The National Institutes of Health (NIH) has funded a research project in USC’s Alfred E. Mann Department of Biomedical Engineering that harnesses nanoparticle technology for more precise cancer imaging, ensuring better surgical outcomes for tumor patients.
WiSE Gabilan Assistant Professor of Biomedical Engineering Cristina Zavaleta leads the project titled “A New Multimodal Molecular Imaging Approach to Guide Intra-Operative Tumor Resection and Post-Operative Treatment Planning.”
For many cancer patients, the initial line of treatment involves surgical debulking, which can be challenging due to poor tumor localization. This often results in lengthy, incomplete surgeries and the need for repeat visits to ensure the tumor is removed. To address this issue, Zavaleta and her team have been developing a new class of multimodal nanoparticles to directly target tumors and work as fluorescent contrast agents for real-time imaging. The approach is innovative in that it utilizes dyes that are already FDA-approved for the coloring of foods, drugs, and cosmetics.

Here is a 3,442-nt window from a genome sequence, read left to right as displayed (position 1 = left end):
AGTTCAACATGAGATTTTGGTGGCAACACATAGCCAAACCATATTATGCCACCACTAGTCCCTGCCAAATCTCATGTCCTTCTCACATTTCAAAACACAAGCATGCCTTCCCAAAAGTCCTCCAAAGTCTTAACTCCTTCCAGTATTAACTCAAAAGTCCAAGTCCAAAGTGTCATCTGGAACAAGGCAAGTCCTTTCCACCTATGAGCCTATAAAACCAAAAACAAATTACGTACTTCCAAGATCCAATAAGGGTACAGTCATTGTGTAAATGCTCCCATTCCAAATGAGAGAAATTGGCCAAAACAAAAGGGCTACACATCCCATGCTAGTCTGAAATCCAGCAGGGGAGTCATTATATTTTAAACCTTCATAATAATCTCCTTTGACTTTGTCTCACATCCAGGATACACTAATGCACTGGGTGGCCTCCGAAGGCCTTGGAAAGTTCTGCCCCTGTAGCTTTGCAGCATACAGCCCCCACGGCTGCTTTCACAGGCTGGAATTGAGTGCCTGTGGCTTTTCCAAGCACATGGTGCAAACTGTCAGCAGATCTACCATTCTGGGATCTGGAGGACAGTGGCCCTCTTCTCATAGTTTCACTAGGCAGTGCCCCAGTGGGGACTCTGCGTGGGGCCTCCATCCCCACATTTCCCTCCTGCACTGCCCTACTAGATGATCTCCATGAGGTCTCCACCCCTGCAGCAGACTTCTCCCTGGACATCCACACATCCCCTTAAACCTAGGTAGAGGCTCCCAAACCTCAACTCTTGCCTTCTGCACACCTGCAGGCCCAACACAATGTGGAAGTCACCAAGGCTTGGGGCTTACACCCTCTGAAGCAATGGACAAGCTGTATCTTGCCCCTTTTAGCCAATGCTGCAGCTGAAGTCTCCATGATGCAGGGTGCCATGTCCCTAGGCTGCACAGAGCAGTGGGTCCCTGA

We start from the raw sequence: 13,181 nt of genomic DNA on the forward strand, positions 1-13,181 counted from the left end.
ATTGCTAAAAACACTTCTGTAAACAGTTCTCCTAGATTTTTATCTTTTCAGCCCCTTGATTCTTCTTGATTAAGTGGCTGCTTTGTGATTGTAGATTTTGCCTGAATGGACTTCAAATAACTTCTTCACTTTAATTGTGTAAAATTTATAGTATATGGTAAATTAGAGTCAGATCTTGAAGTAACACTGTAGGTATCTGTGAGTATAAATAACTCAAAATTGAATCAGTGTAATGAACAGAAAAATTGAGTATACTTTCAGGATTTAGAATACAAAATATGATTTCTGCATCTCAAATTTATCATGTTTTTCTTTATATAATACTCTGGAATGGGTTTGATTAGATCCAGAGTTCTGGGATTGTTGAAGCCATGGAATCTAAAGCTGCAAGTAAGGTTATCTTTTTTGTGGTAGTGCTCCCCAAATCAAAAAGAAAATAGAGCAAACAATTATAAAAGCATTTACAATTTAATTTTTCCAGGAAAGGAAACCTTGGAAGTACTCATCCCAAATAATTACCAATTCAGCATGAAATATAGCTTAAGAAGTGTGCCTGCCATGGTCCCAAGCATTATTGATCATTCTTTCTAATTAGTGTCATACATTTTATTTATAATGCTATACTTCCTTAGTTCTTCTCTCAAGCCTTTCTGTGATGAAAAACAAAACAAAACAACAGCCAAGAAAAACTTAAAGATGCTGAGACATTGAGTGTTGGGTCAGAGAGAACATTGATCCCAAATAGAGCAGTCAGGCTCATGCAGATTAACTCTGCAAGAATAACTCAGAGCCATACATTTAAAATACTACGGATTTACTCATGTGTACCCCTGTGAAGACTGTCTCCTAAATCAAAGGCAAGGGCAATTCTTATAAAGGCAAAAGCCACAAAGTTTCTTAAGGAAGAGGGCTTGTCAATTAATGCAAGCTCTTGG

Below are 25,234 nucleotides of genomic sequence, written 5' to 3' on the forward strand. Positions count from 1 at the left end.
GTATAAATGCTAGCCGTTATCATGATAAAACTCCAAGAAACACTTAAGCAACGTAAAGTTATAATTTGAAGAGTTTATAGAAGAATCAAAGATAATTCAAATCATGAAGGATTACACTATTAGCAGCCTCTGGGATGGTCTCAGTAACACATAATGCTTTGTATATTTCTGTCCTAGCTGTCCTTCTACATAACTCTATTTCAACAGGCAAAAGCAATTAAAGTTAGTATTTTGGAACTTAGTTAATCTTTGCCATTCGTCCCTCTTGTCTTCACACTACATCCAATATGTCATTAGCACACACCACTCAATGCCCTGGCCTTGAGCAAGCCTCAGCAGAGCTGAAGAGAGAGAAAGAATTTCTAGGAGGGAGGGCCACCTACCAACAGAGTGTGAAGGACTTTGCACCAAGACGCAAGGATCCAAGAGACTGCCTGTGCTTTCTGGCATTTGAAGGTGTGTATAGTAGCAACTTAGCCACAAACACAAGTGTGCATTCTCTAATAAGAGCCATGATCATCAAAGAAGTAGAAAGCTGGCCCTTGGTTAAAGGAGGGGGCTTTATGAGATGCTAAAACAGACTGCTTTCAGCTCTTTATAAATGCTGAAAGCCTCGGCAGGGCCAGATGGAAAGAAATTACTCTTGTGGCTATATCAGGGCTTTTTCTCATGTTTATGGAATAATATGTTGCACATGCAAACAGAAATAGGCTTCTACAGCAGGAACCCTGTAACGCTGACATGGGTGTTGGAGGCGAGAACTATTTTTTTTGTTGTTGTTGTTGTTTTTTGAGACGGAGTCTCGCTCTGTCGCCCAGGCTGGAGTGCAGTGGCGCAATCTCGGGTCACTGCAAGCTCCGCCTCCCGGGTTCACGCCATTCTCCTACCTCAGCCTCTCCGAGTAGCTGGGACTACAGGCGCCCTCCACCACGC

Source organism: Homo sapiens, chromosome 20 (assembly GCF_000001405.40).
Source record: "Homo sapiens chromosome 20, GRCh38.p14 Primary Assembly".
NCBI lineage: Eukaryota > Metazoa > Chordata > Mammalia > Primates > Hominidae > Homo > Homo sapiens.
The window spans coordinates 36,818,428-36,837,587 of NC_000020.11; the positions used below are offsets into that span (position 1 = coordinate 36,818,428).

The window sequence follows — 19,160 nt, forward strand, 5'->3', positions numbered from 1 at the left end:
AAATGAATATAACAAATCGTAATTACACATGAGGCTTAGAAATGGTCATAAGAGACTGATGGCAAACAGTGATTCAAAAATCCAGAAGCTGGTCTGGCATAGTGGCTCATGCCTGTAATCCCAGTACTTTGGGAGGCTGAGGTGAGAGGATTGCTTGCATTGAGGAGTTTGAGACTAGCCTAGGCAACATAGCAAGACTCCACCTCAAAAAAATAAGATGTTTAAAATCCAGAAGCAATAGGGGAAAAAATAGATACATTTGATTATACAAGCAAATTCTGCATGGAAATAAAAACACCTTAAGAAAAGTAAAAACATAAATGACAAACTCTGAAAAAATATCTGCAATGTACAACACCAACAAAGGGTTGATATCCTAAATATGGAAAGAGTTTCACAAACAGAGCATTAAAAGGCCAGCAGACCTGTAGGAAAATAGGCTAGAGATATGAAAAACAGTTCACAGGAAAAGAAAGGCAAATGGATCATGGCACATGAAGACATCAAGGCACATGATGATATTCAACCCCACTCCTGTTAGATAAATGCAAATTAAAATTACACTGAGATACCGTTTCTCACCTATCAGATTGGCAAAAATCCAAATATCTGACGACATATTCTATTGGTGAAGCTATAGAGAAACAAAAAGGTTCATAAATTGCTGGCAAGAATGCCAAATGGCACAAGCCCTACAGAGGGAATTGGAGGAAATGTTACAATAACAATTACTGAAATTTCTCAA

The proposed research is intended to provide physicians with an entirely new molecular imaging tool that will essentially “paint” the tumor area that needs to be sensitively and specifically identified during and after surgical resection.
USC Viterbi Magazine previously highlighted the Zavaleta Lab’s use of nanoparticle imaging agents using common dyes to directly target cancer cells.
Published on May 17th, 2023
Last updated on October 18th, 2023